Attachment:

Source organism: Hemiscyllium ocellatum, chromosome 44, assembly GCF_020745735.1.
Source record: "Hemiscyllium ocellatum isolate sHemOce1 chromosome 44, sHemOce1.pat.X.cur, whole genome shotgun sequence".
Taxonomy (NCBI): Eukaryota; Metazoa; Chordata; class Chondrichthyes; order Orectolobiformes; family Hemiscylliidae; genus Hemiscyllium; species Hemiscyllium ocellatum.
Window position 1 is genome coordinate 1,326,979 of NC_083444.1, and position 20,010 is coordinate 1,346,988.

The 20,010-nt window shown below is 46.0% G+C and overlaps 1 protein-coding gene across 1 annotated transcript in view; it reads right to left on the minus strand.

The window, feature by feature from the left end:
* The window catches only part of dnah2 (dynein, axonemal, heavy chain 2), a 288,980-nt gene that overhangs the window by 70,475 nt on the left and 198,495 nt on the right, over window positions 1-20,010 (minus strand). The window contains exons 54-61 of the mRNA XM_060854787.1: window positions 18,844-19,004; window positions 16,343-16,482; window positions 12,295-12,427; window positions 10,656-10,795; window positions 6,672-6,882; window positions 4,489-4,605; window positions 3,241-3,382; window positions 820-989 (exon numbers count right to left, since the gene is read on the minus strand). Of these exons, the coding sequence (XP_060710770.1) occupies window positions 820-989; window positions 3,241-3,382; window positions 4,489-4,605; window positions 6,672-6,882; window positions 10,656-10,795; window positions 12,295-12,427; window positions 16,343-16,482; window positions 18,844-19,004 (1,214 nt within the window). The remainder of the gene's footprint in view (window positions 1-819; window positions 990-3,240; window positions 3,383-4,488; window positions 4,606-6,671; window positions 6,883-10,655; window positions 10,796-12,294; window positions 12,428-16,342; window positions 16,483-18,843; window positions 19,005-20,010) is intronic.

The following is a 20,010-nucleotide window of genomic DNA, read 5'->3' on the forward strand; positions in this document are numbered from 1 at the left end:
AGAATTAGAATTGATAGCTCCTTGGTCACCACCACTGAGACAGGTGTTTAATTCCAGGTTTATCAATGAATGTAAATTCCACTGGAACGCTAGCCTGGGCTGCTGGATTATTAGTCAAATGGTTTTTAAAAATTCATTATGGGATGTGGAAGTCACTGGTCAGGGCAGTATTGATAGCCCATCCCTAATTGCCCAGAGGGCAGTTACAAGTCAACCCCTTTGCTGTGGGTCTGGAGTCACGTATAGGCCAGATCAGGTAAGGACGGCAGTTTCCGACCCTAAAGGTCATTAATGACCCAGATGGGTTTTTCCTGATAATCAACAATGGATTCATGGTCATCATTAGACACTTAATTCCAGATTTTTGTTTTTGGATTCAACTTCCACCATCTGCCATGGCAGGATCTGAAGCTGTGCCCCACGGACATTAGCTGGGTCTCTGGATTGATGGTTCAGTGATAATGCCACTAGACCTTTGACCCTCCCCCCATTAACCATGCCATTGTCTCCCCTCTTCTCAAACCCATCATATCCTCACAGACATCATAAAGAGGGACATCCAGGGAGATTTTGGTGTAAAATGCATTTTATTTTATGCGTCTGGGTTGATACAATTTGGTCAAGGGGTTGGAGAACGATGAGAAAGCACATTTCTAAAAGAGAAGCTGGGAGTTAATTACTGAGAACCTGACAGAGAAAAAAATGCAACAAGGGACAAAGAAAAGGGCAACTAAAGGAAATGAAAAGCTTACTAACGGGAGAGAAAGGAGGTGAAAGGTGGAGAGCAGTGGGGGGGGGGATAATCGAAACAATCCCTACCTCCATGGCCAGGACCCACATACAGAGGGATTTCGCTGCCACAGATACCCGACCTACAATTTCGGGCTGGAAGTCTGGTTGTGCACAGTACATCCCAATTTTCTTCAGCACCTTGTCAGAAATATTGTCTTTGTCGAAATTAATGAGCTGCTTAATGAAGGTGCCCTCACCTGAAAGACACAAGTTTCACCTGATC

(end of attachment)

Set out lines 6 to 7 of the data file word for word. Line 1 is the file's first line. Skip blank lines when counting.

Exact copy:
The window, feature by feature from the left end:
* The window catches only part of dnah2 (dynein, axonemal, heavy chain 2), a 288,980-nt gene that overhangs the window by 70,475 nt on the left and 198,495 nt on the right, over window positions 1-20,010 (minus strand). The window contains exons 54-61 of the mRNA XM_060854787.1: window positions 18,844-19,004; window positions 16,343-16,482; window positions 12,295-12,427; window positions 10,656-10,795; window positions 6,672-6,882; window positions 4,489-4,605; window positions 3,241-3,382; window positions 820-989 (exon numbers count right to left, since the gene is read on the minus strand). Of these exons, the coding sequence (XP_060710770.1) occupies window positions 820-989; window positions 3,241-3,382; window positions 4,489-4,605; window positions 6,672-6,882; window positions 10,656-10,795; window positions 12,295-12,427; window positions 16,343-16,482; window positions 18,844-19,004 (1,214 nt within the window). The remainder of the gene's footprint in view (window positions 1-819; window positions 990-3,240; window positions 3,383-4,488; window positions 4,606-6,671; window positions 6,883-10,655; window positions 10,796-12,294; window positions 12,428-16,342; window positions 16,483-18,843; window positions 19,005-20,010) is intronic.